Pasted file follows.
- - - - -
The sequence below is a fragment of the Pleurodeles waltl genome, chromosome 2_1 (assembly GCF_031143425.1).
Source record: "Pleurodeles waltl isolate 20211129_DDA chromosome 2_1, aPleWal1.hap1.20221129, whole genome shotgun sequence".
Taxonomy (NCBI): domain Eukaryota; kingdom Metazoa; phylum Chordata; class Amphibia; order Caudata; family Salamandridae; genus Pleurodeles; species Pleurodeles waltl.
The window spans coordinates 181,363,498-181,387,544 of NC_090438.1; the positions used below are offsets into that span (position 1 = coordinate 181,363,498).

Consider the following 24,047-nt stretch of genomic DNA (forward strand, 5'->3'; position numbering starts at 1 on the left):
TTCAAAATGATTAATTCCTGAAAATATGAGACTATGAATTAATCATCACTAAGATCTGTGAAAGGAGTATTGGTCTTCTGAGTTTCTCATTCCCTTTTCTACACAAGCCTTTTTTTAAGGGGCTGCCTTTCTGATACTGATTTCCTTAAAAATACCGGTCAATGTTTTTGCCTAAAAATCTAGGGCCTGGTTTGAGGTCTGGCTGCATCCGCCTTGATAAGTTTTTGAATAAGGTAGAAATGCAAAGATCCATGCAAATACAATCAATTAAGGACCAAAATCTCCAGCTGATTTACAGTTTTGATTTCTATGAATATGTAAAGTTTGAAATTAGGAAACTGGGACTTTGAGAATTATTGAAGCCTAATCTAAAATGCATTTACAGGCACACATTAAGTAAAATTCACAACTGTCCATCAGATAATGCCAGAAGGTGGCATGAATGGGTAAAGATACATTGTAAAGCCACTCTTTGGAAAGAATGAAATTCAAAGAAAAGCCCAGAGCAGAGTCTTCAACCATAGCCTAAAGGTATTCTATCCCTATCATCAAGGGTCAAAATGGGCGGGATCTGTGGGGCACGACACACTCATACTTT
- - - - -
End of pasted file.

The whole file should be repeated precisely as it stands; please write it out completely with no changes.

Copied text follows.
The sequence below is a fragment of the Pleurodeles waltl genome, chromosome 2_1 (assembly GCF_031143425.1).
Source record: "Pleurodeles waltl isolate 20211129_DDA chromosome 2_1, aPleWal1.hap1.20221129, whole genome shotgun sequence".
Taxonomy (NCBI): domain Eukaryota; kingdom Metazoa; phylum Chordata; class Amphibia; order Caudata; family Salamandridae; genus Pleurodeles; species Pleurodeles waltl.
The window spans coordinates 181,363,498-181,387,544 of NC_090438.1; the positions used below are offsets into that span (position 1 = coordinate 181,363,498).

Consider the following 24,047-nt stretch of genomic DNA (forward strand, 5'->3'; position numbering starts at 1 on the left):
TTCAAAATGATTAATTCCTGAAAATATGAGACTATGAATTAATCATCACTAAGATCTGTGAAAGGAGTATTGGTCTTCTGAGTTTCTCATTCCCTTTTCTACACAAGCCTTTTTTTAAGGGGCTGCCTTTCTGATACTGATTTCCTTAAAAATACCGGTCAATGTTTTTGCCTAAAAATCTAGGGCCTGGTTTGAGGTCTGGCTGCATCCGCCTTGATAAGTTTTTGAATAAGGTAGAAATGCAAAGATCCATGCAAATACAATCAATTAAGGACCAAAATCTCCAGCTGATTTACAGTTTTGATTTCTATGAATATGTAAAGTTTGAAATTAGGAAACTGGGACTTTGAGAATTATTGAAGCCTAATCTAAAATGCATTTACAGGCACACATTAAGTAAAATTCACAACTGTCCATCAGATAATGCCAGAAGGTGGCATGAATGGGTAAAGATACATTGTAAAGCCACTCTTTGGAAAGAATGAAATTCAAAGAAAAGCCCAGAGCAGAGTCTTCAACCATAGCCTAAAGGTATTCTATCCCTATCATCAAGGGTCAAAATGGGCGGGATCTGTGGGGCACGACACACTCATACTTT